For example, the three state senators representing liberal Madison and surrounding areas are 56, 74 and 90. Sen. Fred Risser, the 90-year-old, is the longest-serving office holder in the country. He was first elected in 1956.
Younger Democrats running for office in 2018 say they see reason for optimism.
Sheboygan businessman Kurt Kober, 39, initially planned to run for governor but is now running for lieutenant governor. Kober is a retail strategy director for The Clorox Co., who returned to his hometown this year after living outside of Wisconsin for about a decade.
Kober said he wants his campaign to focus on how to make the new economy work in Wisconsin, addressing such things as expanding broadband internet access, improving road conditions and ensuring workers are prepared for the next generation of available jobs.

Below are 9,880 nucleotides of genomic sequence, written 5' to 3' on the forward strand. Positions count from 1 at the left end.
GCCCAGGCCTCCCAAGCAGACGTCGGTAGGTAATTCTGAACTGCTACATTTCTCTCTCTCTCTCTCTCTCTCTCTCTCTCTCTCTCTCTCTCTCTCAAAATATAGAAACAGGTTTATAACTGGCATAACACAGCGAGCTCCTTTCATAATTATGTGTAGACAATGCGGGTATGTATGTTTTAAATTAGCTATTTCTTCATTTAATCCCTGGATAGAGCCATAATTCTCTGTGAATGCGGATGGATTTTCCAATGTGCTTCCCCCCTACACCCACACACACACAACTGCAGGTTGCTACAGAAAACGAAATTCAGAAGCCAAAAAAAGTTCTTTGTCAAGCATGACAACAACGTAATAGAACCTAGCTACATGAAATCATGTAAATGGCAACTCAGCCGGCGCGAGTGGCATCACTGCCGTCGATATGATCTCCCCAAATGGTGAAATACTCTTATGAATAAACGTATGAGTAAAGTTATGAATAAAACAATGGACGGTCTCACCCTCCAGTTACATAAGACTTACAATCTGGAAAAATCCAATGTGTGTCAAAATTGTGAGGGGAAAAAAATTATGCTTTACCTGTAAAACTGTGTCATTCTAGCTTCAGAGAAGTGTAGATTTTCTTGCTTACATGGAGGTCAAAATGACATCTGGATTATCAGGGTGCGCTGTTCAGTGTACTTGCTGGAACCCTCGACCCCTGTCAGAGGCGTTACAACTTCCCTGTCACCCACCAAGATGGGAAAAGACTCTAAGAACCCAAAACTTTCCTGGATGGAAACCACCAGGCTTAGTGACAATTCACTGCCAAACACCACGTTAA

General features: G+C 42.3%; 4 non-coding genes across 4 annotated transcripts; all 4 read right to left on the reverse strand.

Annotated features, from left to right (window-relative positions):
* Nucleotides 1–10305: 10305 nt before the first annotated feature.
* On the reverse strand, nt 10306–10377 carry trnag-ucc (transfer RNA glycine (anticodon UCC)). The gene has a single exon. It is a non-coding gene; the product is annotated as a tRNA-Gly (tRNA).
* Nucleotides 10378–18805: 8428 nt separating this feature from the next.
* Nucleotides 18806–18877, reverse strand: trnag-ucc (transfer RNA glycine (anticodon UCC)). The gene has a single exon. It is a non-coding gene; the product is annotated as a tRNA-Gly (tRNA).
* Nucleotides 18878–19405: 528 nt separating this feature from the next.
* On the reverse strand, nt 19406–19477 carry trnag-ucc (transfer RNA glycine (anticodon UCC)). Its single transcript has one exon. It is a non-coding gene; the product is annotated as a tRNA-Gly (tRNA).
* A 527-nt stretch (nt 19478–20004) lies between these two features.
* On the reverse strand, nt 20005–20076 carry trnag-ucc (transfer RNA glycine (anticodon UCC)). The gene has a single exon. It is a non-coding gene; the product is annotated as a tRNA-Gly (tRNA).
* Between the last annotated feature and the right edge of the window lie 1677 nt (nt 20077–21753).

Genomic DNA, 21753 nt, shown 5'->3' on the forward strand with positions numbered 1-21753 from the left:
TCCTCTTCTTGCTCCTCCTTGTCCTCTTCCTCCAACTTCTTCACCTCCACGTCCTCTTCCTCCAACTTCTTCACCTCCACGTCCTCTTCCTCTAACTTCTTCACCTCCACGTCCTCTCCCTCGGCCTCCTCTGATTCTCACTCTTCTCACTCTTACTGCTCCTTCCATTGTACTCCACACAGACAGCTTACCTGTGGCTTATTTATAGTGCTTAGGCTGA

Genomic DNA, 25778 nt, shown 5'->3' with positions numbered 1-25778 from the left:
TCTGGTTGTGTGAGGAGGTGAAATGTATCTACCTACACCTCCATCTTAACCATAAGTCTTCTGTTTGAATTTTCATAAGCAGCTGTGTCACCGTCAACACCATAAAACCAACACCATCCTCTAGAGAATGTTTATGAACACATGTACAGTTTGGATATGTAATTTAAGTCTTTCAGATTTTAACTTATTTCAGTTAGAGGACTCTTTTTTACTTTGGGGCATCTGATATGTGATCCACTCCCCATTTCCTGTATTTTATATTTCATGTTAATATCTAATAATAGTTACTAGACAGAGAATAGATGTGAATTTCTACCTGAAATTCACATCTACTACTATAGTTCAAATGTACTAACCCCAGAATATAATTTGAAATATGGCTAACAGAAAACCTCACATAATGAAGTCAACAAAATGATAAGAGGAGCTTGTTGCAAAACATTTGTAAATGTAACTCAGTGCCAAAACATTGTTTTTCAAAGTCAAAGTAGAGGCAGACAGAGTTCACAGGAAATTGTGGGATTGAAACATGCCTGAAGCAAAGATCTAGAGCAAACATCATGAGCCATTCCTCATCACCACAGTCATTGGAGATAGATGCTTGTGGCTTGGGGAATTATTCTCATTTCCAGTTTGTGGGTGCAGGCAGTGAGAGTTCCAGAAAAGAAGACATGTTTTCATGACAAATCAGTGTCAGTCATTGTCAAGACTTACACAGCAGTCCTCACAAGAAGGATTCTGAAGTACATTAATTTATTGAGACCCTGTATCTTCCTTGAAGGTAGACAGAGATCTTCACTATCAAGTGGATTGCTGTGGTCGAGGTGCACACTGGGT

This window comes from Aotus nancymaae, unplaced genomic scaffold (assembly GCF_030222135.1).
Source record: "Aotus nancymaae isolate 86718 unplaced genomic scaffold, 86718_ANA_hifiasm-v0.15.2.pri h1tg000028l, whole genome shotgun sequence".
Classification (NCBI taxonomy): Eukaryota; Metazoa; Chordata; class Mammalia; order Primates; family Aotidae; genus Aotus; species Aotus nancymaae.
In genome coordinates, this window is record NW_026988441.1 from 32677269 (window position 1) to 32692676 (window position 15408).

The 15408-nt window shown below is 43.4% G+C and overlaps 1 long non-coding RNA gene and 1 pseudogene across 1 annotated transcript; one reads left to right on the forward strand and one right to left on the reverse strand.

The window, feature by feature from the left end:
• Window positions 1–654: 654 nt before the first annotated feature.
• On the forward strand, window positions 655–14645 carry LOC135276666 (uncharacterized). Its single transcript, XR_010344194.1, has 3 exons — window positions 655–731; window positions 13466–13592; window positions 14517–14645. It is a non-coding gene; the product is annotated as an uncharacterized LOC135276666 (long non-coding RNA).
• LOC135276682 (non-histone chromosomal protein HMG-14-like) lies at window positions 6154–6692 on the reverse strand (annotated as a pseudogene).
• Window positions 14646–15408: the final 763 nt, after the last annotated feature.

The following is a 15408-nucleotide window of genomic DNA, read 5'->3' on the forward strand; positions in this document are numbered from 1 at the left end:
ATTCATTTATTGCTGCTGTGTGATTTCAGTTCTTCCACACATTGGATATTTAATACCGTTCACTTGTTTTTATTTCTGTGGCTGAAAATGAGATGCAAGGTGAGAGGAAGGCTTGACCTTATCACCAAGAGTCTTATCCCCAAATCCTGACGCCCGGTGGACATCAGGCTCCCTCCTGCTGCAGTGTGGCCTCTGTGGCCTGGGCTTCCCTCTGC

Older candidates say age alone doesn’t determine whether they can speak to younger voters. They point to 76-year-old Bernie Sanders’ 2016 presidential run both for inspiration and proof that a septuagenarian politician can attract younger voters.
Matt Flynn, 70, is the second-oldest Democratic gubernatorial candidate. Flynn served as Democratic Party chairman in the 1980s, ran unsuccessfully for U.S. Senate in 1986 and Congress in 1978, 1988 and 2004 and was deeply involved in state and national politics for decades.
Now he’s downplaying his age and, like Soglin, invoking the success of Sanders—who won the Wisconsin presidential primary and remains popular among liberals.
The pain clinic tucked into the corner of a low-slung suburban strip mall was an open secret.